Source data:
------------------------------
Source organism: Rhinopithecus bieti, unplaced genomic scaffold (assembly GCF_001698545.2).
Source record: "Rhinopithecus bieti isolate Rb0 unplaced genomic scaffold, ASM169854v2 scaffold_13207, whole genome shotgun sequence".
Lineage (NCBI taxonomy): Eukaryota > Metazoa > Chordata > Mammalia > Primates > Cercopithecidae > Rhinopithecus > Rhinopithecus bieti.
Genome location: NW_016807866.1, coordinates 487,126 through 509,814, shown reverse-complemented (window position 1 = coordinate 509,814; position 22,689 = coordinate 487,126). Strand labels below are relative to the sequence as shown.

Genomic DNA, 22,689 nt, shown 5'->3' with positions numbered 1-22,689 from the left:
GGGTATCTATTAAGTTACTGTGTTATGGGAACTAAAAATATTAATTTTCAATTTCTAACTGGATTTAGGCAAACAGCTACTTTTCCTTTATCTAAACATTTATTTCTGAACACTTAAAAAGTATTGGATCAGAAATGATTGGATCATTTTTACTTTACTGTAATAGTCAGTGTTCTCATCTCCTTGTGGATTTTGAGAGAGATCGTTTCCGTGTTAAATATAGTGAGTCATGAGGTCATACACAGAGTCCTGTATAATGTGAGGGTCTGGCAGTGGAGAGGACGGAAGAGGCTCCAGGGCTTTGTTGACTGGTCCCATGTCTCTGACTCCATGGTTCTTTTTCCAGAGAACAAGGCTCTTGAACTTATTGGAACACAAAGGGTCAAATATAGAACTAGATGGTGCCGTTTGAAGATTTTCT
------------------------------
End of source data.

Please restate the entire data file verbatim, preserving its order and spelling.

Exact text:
Source organism: Rhinopithecus bieti, unplaced genomic scaffold (assembly GCF_001698545.2).
Source record: "Rhinopithecus bieti isolate Rb0 unplaced genomic scaffold, ASM169854v2 scaffold_13207, whole genome shotgun sequence".
Lineage (NCBI taxonomy): Eukaryota > Metazoa > Chordata > Mammalia > Primates > Cercopithecidae > Rhinopithecus > Rhinopithecus bieti.
Genome location: NW_016807866.1, coordinates 487,126 through 509,814, shown reverse-complemented (window position 1 = coordinate 509,814; position 22,689 = coordinate 487,126). Strand labels below are relative to the sequence as shown.

Genomic DNA, 22,689 nt, shown 5'->3' with positions numbered 1-22,689 from the left:
GGGTATCTATTAAGTTACTGTGTTATGGGAACTAAAAATATTAATTTTCAATTTCTAACTGGATTTAGGCAAACAGCTACTTTTCCTTTATCTAAACATTTATTTCTGAACACTTAAAAAGTATTGGATCAGAAATGATTGGATCATTTTTACTTTACTGTAATAGTCAGTGTTCTCATCTCCTTGTGGATTTTGAGAGAGATCGTTTCCGTGTTAAATATAGTGAGTCATGAGGTCATACACAGAGTCCTGTATAATGTGAGGGTCTGGCAGTGGAGAGGACGGAAGAGGCTCCAGGGCTTTGTTGACTGGTCCCATGTCTCTGACTCCATGGTTCTTTTTCCAGAGAACAAGGCTCTTGAACTTATTGGAACACAAAGGGTCAAATATAGAACTAGATGGTGCCGTTTGAAGATTTTCT